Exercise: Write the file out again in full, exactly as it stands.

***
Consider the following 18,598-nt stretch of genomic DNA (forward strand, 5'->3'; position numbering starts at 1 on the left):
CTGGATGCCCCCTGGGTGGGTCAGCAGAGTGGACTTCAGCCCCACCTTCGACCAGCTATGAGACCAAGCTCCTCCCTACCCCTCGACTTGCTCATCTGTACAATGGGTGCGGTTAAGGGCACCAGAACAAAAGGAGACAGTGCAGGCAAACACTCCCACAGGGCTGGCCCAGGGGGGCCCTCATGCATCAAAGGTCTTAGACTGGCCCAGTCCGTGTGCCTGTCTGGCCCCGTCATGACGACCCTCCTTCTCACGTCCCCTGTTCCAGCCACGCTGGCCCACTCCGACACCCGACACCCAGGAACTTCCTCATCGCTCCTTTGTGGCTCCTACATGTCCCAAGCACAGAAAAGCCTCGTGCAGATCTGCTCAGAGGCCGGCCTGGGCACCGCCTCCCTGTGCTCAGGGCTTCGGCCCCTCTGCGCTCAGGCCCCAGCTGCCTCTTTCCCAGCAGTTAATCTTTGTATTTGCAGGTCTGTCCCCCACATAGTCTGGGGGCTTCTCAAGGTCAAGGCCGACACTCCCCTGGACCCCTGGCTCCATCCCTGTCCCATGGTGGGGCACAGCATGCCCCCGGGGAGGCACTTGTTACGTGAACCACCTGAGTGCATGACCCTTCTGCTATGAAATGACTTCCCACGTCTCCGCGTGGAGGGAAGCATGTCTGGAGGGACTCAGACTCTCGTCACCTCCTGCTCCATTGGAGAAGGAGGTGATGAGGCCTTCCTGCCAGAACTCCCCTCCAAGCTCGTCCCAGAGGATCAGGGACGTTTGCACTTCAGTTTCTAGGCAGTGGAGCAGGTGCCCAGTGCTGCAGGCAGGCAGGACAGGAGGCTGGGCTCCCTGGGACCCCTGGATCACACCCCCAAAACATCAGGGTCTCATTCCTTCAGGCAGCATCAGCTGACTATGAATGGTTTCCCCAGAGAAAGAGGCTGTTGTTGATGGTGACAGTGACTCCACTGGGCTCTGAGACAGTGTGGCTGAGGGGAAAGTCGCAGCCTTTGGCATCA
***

Consider the following 18,598-nt stretch of genomic DNA (forward strand, 5'->3'; position numbering starts at 1 on the left):
CTGGATGCCCCCTGGGTGGGTCAGCAGAGTGGACTTCAGCCCCACCTTCGACCAGCTATGAGACCAAGCTCCTCCCTACCCCTCGACTTGCTCATCTGTACAATGGGTGCGGTTAAGGGCACCAGAACAAAAGGAGACAGTGCAGGCAAACACTCCCACAGGGCTGGCCCAGGGGGGCCCTCATGCATCAAAGGTCTTAGACTGGCCCAGTCCGTGTGCCTGTCTGGCCCCGTCATGACGACCCTCCTTCTCACGTCCCCTGTTCCAGCCACGCTGGCCCACTCCGACACCCGACACCCAGGAACTTCCTCATCGCTCCTTTGTGGCTCCTACATGTCCCAAGCACAGAAAAGCCTCGTGCAGATCTGCTCAGAGGCCGGCCTGGGCACCGCCTCCCTGTGCTCAGGGCTTCGGCCCCTCTGCGCTCAGGCCCCAGCTGCCTCTTTCCCAGCAGTTAATCTTTGTATTTGCAGGTCTGTCCCCCACATAGTCTGGGGGCTTCTCAAGGTCAAGGCCGACACTCCCCTGGACCCCTGGCTCCATCCCTGTCCCATGGTGGGGCACAGCATGCCCCCGGGGAGGCACTTGTTACGTGAACCACCTGAGTGCATGACCCTTCTGCTATGAAATGACTTCCCACGTCTCCGCGTGGAGGGAAGCATGTCTGGAGGGACTCAGACTCTCGTCACCTCCTGCTCCATTGGAGAAGGAGGTGATGAGGCCTTCCTGCCAGAACTCCCCTCCAAGCTCGTCCCAGAGGATCAGGGACGTTTGCACTTCAGTTTCTAGGCAGTGGAGCAGGTGCCCAGTGCTGCAGGCAGGCAGGACAGGAGGCTGGGCTCCCTGGGACCCCTGGATCACACCCCCAAAACATCAGGGTCTCATTCCTTCAGGCAGCATCAGCTGACTATGAATGGTTTCCCCAGAGAAAGAGGCTGTTGTTGATGGTGACAGTGACTCCACTGGGCTCTGAGACAGTGTGGCTGAGGGGAAAGTCGCAGCCTTTGGCATCA